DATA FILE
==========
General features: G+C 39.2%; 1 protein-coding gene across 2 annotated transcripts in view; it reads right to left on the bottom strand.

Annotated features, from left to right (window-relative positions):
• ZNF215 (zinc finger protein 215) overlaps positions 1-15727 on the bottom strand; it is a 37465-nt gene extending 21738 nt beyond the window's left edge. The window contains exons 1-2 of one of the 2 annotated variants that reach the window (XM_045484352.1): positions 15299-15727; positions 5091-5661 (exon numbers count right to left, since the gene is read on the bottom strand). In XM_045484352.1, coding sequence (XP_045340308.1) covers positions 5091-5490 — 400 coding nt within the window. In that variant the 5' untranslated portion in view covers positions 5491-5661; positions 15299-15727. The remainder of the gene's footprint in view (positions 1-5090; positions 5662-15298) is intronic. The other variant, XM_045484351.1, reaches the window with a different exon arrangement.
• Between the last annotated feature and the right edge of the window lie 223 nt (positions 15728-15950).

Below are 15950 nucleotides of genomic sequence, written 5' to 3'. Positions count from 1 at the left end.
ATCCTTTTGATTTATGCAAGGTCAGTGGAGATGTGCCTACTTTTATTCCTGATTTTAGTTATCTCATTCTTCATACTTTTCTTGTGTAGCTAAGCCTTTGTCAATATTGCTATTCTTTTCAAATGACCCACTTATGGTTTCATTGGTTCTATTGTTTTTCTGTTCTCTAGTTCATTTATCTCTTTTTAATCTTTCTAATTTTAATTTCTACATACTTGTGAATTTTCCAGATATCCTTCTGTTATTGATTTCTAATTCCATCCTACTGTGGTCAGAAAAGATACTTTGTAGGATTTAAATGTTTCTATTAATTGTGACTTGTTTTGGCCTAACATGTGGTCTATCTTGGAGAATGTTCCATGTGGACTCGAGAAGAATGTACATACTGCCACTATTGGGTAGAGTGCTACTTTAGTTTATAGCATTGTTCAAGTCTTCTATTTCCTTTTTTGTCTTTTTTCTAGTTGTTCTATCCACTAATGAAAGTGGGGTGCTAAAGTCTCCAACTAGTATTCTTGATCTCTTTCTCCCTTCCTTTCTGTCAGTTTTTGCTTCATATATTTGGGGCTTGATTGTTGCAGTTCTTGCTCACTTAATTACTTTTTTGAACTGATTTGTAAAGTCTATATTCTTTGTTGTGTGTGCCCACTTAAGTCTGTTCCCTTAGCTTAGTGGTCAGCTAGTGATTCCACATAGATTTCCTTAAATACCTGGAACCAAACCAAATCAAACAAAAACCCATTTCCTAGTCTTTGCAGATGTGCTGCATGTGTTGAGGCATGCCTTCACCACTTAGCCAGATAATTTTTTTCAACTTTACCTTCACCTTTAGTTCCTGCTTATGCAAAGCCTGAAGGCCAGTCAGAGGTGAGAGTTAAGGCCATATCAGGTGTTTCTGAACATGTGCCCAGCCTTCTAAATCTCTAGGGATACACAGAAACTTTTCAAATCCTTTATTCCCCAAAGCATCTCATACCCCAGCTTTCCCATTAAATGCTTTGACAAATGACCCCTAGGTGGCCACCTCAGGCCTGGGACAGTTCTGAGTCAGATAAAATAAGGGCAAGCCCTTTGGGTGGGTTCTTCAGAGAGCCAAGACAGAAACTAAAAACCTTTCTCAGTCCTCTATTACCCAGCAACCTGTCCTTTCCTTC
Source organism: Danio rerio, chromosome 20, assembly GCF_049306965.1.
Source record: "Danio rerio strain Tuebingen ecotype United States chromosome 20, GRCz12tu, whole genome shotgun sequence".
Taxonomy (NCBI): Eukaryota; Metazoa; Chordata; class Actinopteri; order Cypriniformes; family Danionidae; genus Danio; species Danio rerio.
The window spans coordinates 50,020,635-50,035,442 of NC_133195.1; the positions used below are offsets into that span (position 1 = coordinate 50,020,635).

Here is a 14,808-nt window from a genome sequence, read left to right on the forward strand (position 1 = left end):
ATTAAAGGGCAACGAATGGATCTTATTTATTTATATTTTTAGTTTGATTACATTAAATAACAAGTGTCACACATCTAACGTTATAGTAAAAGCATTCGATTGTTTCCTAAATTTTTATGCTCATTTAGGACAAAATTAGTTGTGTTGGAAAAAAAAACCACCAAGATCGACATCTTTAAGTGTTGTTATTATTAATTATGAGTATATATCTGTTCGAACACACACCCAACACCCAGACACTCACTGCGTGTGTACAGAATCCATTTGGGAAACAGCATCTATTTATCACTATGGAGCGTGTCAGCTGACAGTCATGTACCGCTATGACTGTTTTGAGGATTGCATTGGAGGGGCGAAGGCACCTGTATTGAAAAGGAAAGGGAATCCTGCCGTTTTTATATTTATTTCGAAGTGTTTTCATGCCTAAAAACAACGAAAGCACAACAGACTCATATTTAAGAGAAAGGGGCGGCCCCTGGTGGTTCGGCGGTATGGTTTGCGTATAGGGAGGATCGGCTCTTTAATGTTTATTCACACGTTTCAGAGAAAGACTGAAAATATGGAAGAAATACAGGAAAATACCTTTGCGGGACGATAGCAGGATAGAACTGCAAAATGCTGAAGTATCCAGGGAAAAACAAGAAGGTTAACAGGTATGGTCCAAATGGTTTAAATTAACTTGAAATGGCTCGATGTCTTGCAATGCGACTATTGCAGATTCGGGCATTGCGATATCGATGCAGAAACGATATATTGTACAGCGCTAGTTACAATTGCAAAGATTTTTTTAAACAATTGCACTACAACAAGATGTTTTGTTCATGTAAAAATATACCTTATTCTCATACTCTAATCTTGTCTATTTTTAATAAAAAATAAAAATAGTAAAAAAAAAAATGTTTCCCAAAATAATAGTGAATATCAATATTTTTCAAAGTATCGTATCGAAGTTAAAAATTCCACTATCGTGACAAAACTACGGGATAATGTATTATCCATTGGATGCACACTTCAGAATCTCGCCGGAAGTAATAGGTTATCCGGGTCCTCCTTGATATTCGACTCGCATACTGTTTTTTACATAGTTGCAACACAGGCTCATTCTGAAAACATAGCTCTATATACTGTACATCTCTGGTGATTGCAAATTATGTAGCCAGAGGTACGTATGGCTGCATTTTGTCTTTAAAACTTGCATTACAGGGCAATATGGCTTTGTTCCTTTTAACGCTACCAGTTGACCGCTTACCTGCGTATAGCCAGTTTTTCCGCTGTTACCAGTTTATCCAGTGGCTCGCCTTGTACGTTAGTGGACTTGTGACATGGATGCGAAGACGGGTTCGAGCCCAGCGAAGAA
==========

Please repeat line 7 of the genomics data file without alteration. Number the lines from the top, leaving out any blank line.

Source organism: Danio rerio, chromosome 20, assembly GCF_049306965.1.